Today we honor an extraordinary woman, Mrs. Eleanor Roosevelt. We honor her as a Sistah Girl because her life was as inspiring as it was wonderful.
She contributed by fighting racism at every opportunity, she helped those in need and fought for the rights of women, refugees, and African Americans during her tenure as the longest serving first lady of the United States. She advocated for low-cost housing, equal pay for equal work, pensions, and a minimum wage. She also joined to Red Cross during WWI and visited soldiers in the South Pacific.
Eleanor Roosevelt went down in the mines to see the help needed improve working conditions for miners and their families. Mrs. Roosevelt worked with the NAACP to help African Americans gain rights.
She set up food lines during the Depression for those who had no food. She joined the League of Women Voters to help women gain the right to vote. She changed the way First Ladies are perceived and paved the way for future First Ladies to express and work on their own projects.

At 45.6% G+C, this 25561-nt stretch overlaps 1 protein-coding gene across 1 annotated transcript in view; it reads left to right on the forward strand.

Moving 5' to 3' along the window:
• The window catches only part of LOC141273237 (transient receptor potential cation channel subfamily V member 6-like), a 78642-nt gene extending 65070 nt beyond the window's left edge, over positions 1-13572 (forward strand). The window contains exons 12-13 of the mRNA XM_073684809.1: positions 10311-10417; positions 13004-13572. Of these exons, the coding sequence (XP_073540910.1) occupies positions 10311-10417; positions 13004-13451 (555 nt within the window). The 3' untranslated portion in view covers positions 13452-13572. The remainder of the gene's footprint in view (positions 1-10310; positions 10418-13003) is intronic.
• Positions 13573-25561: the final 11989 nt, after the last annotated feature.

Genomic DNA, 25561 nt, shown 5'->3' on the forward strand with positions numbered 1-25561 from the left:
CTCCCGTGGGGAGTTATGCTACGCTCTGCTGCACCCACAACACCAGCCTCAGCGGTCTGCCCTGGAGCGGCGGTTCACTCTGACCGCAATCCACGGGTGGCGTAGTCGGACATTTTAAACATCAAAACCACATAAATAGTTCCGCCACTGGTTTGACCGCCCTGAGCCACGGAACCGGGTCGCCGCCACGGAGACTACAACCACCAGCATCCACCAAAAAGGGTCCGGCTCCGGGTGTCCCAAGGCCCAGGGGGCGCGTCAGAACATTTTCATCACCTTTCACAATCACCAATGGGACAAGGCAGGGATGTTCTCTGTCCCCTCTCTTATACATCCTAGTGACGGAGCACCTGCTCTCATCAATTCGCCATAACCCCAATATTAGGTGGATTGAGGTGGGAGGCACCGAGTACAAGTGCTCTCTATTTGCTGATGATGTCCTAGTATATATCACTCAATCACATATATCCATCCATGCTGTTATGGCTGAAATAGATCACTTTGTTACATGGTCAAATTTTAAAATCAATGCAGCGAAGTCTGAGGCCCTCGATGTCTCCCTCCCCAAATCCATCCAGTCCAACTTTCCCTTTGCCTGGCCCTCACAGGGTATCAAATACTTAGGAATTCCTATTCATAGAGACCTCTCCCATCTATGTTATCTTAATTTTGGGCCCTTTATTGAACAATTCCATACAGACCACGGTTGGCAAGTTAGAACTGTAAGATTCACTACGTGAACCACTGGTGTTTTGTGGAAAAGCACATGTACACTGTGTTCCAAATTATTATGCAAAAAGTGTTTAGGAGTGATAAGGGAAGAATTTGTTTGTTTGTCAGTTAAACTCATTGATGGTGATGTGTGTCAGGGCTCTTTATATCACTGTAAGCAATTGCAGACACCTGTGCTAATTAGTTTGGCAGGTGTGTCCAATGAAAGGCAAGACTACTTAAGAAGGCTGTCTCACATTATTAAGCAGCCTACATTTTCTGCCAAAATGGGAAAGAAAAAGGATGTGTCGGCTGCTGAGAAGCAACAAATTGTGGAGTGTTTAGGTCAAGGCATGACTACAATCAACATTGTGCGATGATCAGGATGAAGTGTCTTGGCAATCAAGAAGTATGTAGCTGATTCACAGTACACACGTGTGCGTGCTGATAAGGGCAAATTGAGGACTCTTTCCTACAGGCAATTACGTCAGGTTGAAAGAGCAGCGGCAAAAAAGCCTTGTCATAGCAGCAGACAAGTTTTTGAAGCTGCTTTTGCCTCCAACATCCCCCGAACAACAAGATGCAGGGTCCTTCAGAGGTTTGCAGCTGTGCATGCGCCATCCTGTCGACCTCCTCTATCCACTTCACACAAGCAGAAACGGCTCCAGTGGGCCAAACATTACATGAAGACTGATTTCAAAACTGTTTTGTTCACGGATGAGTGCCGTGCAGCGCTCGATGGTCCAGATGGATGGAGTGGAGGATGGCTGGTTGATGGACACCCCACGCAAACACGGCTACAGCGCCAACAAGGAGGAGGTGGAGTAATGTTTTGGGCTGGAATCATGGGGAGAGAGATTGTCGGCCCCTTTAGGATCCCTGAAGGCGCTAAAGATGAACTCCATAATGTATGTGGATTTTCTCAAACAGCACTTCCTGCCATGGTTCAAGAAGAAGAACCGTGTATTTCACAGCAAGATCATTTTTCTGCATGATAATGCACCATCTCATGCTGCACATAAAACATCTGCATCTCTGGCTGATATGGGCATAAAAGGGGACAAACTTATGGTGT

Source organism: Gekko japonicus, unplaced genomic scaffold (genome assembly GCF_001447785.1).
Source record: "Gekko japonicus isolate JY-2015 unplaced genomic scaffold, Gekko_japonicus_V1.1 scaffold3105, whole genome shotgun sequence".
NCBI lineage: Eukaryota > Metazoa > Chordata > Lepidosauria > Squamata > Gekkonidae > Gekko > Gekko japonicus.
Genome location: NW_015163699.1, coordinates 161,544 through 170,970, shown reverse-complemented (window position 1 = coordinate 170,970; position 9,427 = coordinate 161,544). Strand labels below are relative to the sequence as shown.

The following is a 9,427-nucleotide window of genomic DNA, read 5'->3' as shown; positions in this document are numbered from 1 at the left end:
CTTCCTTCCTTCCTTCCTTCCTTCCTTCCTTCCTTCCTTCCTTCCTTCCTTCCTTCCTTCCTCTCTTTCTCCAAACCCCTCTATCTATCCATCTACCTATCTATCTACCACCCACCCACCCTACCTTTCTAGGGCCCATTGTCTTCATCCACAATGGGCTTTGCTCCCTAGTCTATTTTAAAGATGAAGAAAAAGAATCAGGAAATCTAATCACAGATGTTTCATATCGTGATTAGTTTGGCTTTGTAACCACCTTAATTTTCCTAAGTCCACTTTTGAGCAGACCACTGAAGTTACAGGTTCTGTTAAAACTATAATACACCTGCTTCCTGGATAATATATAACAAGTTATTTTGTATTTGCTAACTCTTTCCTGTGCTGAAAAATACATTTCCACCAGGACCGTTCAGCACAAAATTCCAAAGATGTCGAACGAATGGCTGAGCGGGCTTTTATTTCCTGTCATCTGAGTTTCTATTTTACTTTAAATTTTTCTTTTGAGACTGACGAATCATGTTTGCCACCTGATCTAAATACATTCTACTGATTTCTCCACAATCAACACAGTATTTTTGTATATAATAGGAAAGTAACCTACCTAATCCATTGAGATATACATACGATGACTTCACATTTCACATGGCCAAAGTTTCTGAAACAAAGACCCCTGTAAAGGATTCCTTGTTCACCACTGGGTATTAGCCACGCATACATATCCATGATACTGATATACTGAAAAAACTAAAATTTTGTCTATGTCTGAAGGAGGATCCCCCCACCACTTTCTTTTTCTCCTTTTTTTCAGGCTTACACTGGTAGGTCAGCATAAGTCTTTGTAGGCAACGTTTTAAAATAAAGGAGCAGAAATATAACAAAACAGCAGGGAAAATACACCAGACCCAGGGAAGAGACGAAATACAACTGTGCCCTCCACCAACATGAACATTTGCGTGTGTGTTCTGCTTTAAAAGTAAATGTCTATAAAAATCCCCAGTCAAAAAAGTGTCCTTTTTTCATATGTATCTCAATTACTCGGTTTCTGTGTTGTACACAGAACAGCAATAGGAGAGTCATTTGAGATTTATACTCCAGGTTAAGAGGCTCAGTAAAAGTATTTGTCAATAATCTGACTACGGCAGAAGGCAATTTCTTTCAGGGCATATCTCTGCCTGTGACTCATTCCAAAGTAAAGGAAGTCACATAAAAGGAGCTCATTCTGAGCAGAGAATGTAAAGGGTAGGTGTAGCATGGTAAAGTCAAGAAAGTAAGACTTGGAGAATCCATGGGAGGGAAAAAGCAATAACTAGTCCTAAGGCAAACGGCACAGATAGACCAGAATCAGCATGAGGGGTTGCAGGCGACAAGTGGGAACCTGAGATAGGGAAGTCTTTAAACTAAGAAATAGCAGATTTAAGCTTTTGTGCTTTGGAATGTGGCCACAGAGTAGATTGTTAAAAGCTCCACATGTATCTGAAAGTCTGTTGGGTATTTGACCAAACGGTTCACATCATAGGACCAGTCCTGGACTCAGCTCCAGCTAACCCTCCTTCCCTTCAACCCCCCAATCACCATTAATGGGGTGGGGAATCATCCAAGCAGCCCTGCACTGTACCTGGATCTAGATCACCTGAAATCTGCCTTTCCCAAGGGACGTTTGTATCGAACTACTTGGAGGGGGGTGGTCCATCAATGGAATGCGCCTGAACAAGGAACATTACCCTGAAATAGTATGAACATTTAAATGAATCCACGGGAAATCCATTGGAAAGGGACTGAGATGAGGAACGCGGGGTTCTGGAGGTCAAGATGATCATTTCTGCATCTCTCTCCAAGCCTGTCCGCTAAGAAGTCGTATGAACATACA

“Remember always that you have not only the right to be an individual; you have an obligation to be one. You cannot make any useful contribution in life unless you do this.”
She was chair of the UN’s Human Rights Commission and was the driving force in creating the 1948 charter of liberties, The Universal Declaration of Human Rights, that is active to this day.
Eleanor was born in 1884 in New York, New York. She was the niece of President Teddy Roosevelt and married her cousin Franklin D. Roosevelt in 1905. They were married for 40 Years and had six children. She was an intelligent woman who wrote a newspaper column for over 20 years called “My Day” and the first First Lady to hold all female press conferences.
The list is long and her achievements are many so I encourage you to read more about her on your own and take inspiration from her extraordinary life.
So it is our pleasure to honor this Sistah Girl who is a symbol of courage and hope and someone who tried to make this world a better place.